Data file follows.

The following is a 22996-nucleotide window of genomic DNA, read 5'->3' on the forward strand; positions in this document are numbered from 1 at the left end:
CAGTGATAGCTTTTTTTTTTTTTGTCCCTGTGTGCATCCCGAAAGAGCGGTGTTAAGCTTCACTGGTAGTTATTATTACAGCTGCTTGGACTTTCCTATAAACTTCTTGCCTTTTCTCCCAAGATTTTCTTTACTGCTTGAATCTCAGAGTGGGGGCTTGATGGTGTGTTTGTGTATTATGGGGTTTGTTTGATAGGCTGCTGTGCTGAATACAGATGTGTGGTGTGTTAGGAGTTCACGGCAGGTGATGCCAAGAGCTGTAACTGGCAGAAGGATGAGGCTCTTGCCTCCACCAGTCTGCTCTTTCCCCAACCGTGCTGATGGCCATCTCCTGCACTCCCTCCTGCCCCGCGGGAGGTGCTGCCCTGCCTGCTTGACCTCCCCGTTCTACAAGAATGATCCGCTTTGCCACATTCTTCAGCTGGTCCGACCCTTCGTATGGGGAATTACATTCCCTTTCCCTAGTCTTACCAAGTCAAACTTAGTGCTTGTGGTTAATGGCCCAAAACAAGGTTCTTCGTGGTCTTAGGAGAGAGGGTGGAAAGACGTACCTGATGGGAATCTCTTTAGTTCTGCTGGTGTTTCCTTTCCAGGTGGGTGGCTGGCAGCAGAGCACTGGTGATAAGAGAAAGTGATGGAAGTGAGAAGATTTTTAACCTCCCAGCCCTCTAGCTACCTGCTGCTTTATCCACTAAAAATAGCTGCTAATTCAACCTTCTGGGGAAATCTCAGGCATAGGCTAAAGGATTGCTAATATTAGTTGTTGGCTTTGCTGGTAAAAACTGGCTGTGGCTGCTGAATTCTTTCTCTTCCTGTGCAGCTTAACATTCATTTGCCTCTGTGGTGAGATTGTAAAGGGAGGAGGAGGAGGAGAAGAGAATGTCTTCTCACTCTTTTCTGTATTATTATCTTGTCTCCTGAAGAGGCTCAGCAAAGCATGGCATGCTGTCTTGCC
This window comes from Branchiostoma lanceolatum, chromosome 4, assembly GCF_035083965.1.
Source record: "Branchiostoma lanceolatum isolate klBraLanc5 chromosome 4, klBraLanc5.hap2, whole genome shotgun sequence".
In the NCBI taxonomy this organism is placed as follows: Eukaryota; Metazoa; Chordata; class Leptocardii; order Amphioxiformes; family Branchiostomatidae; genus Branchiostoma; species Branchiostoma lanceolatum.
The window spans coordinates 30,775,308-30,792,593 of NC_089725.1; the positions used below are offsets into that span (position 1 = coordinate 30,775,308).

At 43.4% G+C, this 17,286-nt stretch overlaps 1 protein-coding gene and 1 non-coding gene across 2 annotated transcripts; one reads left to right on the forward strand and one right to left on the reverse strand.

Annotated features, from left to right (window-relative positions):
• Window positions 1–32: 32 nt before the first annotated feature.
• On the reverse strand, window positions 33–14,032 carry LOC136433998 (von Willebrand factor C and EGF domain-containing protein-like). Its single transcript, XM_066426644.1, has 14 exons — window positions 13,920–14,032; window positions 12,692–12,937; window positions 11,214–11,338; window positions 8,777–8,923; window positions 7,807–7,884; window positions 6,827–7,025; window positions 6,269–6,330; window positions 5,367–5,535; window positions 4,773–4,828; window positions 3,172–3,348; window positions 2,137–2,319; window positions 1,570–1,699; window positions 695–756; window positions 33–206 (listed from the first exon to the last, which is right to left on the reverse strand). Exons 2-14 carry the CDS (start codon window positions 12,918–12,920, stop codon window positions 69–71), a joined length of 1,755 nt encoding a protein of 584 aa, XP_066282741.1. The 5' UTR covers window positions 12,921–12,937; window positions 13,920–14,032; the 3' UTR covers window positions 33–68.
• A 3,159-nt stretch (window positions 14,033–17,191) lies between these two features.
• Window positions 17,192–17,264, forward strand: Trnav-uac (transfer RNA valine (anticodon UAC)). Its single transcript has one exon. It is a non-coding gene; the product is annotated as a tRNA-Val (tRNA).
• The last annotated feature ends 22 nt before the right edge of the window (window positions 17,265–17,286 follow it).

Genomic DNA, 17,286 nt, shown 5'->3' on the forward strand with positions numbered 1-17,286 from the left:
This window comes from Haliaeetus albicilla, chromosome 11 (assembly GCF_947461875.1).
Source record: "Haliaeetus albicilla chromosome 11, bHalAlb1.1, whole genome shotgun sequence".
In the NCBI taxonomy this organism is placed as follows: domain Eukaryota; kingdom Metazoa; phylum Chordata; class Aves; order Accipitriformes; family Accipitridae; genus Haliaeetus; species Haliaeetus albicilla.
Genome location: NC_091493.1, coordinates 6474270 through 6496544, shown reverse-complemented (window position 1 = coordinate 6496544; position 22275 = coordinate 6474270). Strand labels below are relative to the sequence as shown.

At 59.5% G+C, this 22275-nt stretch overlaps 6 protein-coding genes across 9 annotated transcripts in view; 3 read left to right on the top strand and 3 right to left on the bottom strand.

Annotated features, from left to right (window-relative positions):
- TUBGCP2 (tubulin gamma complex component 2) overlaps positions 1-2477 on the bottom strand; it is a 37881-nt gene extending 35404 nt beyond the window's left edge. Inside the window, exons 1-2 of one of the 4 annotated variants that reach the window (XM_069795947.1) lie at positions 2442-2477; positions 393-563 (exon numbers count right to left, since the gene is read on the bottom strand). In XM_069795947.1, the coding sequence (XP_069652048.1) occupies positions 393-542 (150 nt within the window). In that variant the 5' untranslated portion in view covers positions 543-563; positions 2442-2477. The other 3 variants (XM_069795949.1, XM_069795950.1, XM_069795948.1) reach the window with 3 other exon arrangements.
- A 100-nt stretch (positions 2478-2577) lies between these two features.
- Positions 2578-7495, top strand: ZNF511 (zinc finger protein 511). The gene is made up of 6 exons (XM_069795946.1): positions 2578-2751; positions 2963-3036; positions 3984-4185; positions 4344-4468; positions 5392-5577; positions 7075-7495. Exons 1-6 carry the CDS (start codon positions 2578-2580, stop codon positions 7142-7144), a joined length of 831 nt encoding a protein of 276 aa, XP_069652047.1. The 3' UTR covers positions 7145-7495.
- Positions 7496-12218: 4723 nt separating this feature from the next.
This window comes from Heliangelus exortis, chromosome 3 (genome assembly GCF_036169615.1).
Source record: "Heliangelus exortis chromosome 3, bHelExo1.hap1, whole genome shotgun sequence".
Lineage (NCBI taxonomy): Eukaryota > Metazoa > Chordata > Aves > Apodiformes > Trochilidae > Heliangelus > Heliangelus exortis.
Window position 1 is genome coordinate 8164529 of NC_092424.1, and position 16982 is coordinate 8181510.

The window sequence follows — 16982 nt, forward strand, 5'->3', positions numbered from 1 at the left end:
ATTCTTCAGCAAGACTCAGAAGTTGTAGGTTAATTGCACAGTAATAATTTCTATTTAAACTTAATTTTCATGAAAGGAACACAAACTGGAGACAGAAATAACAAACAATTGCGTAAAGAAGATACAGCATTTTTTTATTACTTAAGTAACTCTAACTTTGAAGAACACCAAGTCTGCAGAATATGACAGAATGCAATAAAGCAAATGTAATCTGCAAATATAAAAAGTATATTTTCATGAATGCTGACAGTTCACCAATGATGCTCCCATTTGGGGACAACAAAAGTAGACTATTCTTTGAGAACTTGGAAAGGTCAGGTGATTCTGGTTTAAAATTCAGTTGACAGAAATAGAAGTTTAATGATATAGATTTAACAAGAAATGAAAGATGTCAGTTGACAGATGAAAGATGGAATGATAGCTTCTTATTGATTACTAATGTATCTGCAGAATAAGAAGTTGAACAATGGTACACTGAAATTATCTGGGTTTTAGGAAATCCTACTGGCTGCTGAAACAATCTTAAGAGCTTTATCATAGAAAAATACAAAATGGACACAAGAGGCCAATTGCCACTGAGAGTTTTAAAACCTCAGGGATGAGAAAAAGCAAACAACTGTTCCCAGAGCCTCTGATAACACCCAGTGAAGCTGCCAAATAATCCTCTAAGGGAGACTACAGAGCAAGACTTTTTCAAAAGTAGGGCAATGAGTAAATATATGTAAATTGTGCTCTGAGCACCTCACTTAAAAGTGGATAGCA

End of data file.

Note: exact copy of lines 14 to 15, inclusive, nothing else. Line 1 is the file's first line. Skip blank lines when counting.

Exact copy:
Genomic DNA, 17,286 nt, shown 5'->3' on the forward strand with positions numbered 1-17,286 from the left:
This window comes from Haliaeetus albicilla, chromosome 11 (assembly GCF_947461875.1).